Global amino acid alterations in Pdss2 mutant liver further suggest that significant impairment may be occurring in flux through key biochemical pathways, including glycolysis, the pyruvate dehydrogenase reaction, the TCA cyle, and ureagenesis. Changes in the hepatic amino acid profile were not qualitatively dissimilar in B6.Alb/cre,Pdss2loxP/loxP mutants compared with those of the B6.Pdss2kd/kd missense mutants, but alterations in the liver-conditional knockout were far more widespread and intense (Figure 8). The characteristic pattern in both mutants was a sharp reduction of hepatic amino acid concentrations, which appear to be related to a relative depletion in the hepatic concentration of glutamate. Indeed, glutamate is the “pivot” of nearly all amino acid metabolism as it furnishes amino groups to ketoacids to support the concentrations of alanine, leucine, isoleucine, valine, and phenylalanine, as well as to glutamine via glutamine synthetase. In addition, glutamate rapidly enters the TCA cycle as α-ketoglutarate either via transamination or the glutamate dehydrogenase pathway. We propose that diminished glutamate may occur in Pdss2 mutants due to their enhanced utilization of glutamate as a metabolic fuel in response to a relative diminution in their glucose consumption rate via glycolysis. It is recognized that in some tissues – particularly kidney and brain – glutamate can become an important metabolic substrate [23]. The significant reduction observed in alanine concentration (Figure 8, Panel C) is consistent with this formulation, since alanine carbon forms from pyruvate that is produced in glycolysis. Similarly, the sharp reduction in the glutamate:aspartate ratio in mutant liver implies an increase of hepatic oxaloacetate, a TCA cycle intermediate which is the obligatory precursor both to aspartate carbon as well as to the TCA cycle citrate synthetase reaction. In other words, if glycolytic flux is relatively diminished in the Pdss2 mutants, less pyruvate will be produced and flux through pyruvate dehydrogenase will be attenuated, thereby limiting availability of acetyl-CoA to the citrate synthase reaction, which would augment the hepatic pool of oxaloacaetate and impair TCA cycle flux. Diminished glutamate would also impede production of N-acetylglutamate, an obligatory effector of the carbamylphosphate synthetase reaction sequence in the mitochondrial segment of the urea cycle that leads from ammonia to citrulline, the total absence of which (Figure 8, Panel C) points to a compromise of ureagenesis in the liver of B6.Alb/cre,Pdss2loxP/loxP mice. It is of interest in this regard that the sole amino acid to be significantly increased is aspartic acid (Figure 8, Panel C), since a failure of citrulline synthesis would sharply curtail flux through cytosolic argininosuccinate synthetase, a step in the urea cycle that utilizes both citrulline and aspartate as precursors. The diminished glutamate:aspartate ratio highlighted above also denotes compromised flux through the hepatic urea cycle, to which aspartate is a major nitrogen donor. Additional investigations are necessary and underway to verify the extent to which metabolic flux is impaired in Pdss2 CoQ biosynthetic mutants.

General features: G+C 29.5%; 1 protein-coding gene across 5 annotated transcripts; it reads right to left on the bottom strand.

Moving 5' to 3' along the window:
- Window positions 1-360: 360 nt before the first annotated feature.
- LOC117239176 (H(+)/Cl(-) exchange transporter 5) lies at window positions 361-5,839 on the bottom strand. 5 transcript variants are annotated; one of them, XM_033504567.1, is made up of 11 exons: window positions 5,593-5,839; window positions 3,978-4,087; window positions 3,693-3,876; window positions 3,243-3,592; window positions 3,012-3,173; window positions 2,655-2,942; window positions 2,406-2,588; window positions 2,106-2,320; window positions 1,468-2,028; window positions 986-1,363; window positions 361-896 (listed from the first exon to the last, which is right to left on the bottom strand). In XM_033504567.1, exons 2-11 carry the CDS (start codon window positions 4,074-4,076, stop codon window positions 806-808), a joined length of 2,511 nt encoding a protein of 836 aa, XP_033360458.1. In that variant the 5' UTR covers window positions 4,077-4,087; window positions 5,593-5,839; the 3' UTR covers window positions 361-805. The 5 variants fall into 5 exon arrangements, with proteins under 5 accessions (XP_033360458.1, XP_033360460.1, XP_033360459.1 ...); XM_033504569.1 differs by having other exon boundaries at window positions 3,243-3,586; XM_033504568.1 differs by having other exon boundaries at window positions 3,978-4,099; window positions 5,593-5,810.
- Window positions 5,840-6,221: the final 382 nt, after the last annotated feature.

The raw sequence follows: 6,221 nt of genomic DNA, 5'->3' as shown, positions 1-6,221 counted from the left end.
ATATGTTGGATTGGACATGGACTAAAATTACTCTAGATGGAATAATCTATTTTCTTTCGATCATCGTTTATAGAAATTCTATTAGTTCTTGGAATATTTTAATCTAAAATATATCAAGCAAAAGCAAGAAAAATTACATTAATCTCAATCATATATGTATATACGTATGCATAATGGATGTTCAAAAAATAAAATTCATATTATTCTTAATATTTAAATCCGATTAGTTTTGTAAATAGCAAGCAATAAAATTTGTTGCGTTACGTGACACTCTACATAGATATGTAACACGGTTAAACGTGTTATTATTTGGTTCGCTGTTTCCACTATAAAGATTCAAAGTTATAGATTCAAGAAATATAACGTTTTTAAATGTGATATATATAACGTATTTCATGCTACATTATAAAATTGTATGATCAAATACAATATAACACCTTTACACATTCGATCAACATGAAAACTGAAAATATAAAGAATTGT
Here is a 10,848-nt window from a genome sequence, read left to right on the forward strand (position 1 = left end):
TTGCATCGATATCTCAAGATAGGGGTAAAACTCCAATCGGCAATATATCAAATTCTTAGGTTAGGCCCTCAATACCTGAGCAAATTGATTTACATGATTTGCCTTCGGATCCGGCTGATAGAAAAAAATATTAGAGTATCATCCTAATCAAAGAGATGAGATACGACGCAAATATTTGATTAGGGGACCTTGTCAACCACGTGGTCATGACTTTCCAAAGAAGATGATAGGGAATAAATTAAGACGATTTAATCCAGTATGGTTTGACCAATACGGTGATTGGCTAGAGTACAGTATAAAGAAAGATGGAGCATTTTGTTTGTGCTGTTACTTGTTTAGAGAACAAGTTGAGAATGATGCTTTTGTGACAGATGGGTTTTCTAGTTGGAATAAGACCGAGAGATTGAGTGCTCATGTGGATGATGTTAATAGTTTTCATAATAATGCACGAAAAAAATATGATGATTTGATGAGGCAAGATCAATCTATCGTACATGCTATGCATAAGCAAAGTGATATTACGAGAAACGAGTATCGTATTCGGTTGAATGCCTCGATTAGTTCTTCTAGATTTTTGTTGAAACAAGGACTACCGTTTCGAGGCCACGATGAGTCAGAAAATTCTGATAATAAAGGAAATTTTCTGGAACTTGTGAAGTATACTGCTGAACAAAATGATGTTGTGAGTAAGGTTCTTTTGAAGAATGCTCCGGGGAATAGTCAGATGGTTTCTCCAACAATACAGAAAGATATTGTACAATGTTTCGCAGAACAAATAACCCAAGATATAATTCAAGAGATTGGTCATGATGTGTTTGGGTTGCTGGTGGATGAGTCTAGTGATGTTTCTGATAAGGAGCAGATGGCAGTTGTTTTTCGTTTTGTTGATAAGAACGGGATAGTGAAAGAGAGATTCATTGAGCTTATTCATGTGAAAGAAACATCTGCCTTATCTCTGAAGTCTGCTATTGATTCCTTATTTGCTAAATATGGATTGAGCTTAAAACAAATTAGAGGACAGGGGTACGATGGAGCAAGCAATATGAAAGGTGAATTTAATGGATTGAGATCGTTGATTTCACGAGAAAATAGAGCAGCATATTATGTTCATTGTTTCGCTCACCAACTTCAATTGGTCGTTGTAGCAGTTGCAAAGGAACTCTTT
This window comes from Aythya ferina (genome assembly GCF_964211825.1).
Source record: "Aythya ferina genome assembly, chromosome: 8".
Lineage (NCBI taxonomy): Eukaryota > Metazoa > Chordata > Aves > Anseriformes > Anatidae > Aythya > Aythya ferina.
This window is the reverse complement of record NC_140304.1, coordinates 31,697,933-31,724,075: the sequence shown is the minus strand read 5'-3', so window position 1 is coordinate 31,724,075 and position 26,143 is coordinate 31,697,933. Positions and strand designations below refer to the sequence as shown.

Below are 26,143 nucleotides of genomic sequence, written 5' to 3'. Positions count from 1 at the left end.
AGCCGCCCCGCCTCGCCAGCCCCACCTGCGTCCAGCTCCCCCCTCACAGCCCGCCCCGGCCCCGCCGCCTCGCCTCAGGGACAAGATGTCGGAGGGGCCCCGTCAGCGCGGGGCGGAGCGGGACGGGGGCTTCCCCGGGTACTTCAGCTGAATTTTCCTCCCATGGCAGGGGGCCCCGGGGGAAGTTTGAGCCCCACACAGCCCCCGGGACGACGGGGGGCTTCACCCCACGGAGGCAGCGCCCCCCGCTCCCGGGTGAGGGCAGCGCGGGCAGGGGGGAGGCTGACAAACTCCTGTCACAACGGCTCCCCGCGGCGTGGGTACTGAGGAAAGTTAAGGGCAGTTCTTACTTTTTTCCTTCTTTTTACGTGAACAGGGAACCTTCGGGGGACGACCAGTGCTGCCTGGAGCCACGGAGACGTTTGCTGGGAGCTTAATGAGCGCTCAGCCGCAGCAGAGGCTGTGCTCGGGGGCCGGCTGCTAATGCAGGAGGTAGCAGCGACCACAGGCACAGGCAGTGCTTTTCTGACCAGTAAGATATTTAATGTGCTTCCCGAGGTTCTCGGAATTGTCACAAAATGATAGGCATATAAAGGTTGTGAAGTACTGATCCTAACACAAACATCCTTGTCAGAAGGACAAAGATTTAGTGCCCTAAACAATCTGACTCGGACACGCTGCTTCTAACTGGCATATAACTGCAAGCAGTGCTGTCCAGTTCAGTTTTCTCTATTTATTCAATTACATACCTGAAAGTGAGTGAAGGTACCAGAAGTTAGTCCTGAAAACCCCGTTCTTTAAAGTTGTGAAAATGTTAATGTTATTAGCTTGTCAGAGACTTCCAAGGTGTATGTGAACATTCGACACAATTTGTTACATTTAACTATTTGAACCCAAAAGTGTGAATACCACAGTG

We conclude that the Pdss2kd allele causes a milder phenotype in homozygous mice than that observed in the homologous human case [11]. What is especially puzzling about the Pdss2kd/kd mutant mouse is why an intermediate level of activity in oxidative phosphorylation should uniquely affect podocytes, a cell type not previously characterized by unusually high levels of respiratory activity. However, it is clear that CoQ concentrations and intermediary metabolism are significantly altered in the missense mutants. It is also interesting that the Pdss2kd/kd mouse is a mammalian model of mitophagy, a process recently described in yeast to involve the preferential degradation of impaired mitochondria before initiating cell death [24]. The occurrence of a subsequent intense inflammatory response suggests that autoantigens are exposed by autophagy to initiate either an innate or adaptive immune response. The inflammatory response is not the primary cause of the renal disease, but appears to be the mechanism used to collect and dispose of cellular debris. Availability of B6.Pdss2loxP/loxP mice will now permit future investigations into the specific sites of CoQ deficiency and tissue damage, particularly in the central nervous system and skeletal muscle, which lead to the heterogeneous but severe consequences of primary mitochondrial disease as observed in the human PDSS2 patient.